The classic question…Many parents want a direct list of dos/don’ts. You aren’t going to find that here because a well balanced diet with lots of nutrient dense foods is ideal. Restrictions, diets and eliminating whole categories of food groups are the only things on my DO NOT list. Often Moms are so concerned about the “what” of their intake instead of focusing on the amount of food, correct serving sizes and how often they are eating. Getting enough calories and eating frequently can be a challenge in the early postpartum days when you are unsure how much or what exactly to eat. Milk production and milk supply is best supported by adding in extra calories and VERY frequent meals. If you are looking for a healthy range of calories to consume, the minimum would be 2,400-2,500+ calories DAILY. Frequency of meals is very important too as you are feeding baby every 2-3 hours. That requires a steady intake of food for fuel. On top of frequency making sure you are getting in quality carbohydrates, protein, calcium, and fats at each meal along with snacks – will help fuel your body’s increased energy demands and meet baby’s needs. Additionally, when we talk postpartum 4th trimester and breastfeeding, it is important to focus on warmed food – think low and slow heat. This can help you plan and prepare meals that are easy to digest by your body. Think soups, bone broths, stews, chilis, curries and casseroles! these are all great meals that can be prepped by family & friends if possible – so you can focus on healing, nourishing and being a breastfeeding mother. It is important to note that your breastmilk is the perfect food so you don’t have to strive for perfection in your own diet. Perfection isn’t required, but awareness of how you fuel your body and an effort to do your best is – because it absolutely can impact healing, your metabolism and your overall mood and mental health.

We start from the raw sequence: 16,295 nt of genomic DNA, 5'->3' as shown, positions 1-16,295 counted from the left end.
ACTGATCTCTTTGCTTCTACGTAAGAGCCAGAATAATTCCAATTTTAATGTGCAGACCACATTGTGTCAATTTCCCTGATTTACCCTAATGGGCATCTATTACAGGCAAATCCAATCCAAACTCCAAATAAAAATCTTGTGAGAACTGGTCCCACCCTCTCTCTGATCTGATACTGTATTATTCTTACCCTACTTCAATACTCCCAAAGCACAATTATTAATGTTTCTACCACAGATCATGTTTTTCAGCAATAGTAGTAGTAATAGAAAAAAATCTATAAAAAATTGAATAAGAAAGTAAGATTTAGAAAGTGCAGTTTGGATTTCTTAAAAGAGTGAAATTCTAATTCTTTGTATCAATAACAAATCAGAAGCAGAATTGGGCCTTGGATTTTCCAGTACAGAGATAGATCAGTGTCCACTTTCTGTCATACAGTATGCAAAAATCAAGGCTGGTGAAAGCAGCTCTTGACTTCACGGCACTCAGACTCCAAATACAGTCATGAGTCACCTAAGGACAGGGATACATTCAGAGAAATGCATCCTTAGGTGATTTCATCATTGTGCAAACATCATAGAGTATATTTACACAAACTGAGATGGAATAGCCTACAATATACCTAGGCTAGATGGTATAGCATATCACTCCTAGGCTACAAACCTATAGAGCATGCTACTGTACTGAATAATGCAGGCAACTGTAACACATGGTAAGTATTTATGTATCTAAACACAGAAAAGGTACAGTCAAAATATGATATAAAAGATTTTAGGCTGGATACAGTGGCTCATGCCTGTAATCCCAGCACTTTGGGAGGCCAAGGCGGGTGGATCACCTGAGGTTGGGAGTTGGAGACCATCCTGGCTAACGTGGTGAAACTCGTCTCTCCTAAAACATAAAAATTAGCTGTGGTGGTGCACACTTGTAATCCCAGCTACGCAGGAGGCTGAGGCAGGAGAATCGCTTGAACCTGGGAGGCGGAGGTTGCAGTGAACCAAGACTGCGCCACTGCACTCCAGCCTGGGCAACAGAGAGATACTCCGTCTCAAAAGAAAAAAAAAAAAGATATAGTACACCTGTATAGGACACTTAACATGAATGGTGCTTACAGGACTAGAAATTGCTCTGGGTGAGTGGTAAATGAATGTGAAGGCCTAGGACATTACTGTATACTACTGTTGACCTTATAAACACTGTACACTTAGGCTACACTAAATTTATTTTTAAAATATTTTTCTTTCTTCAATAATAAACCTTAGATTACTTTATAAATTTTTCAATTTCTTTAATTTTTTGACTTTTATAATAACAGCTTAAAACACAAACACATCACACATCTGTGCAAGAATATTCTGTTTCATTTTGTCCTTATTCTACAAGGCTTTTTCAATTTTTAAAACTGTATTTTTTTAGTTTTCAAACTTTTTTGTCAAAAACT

A few things that do have an impact on your milk is the type of fatty acids you consume and vitamins/minerals. About 50% percent of the fatty acids you eat transfer to your milk. So what does that mean? It means you want to focus on eating nourishing fats, that are naturally occurring and minimally processed. Nourishing fats that help improve fatty acids in your milk include: olive oil, avocado oil, coconut oil, animal fats/dairy products (meat, seafood, eggs, butter, cream, or even supplemental omega 3/DHA, fish oil or Cod Liver Oil). Many breastfeeding women need a vitamin D supplement of 6400IU daily to pass to baby via breastmilk. You can also aim for thirty minutes to one hour of sunshine weekly for you and baby to help increase Vitamin D levels naturally.
Overall, you can’t get it wrong when eating and nice varied, nutritious, colorful plate. Remember that flavors from foods can pass to milk and help with food preferences later on in life for your baby. Don’t be afraid to eat seasoned dishes that have some spice or heat often the flavor passed to your milk is not overwhelming and often increases the amount of milk eaten. In one study babies were more vigorous at the breast when moms had consumed garlic vs moms who did not eat any garlic. SO season your plate, enjoy your meals and eat ENOUGH is the bottom line of a breastfeeding diet.
Nutrient dense foods to fuel your body while breastfeeding:
- Veggies– potatoes, sweet potato, yucca, parsnips, zucchini, bell peppers, spinach and leafy greens, onions, mushrooms, broccoli, asparagus, squash, tomatoes, lentils, etc.
- Starchy grains/ whole grains– rice, oats, quinoa, sourdough, cereals, etc.
- Fruits – berries, dates, melon, bananas, oranges, mangoes, pineapples, dried fruits, etc.
- Bone broth
- Grass-fed/pastured meats- bone in/skin & slow-cooked especially.
- Organ meats- liver!
- Wild, fatty rich foods– salmon, tuna, sardines, etc.
- Coconut milk/oil
- Olive Oil
- Avocado Oil
- Grass-fed butter/ghee
- Quality dairy – cow’s milk, cream, yogurt, etc.
- Nut butters: peanut butter, almond, cashew etc.
- Quality local Honey
- Maple Syrup
- Coconut sugar
- Raw unrefined sugar
Want more on breastfeeding nutrition? Join us in our Confident Breastfeeding Courses.
Thanks for stopping by!
Aubri Lutz, RN, IBCLC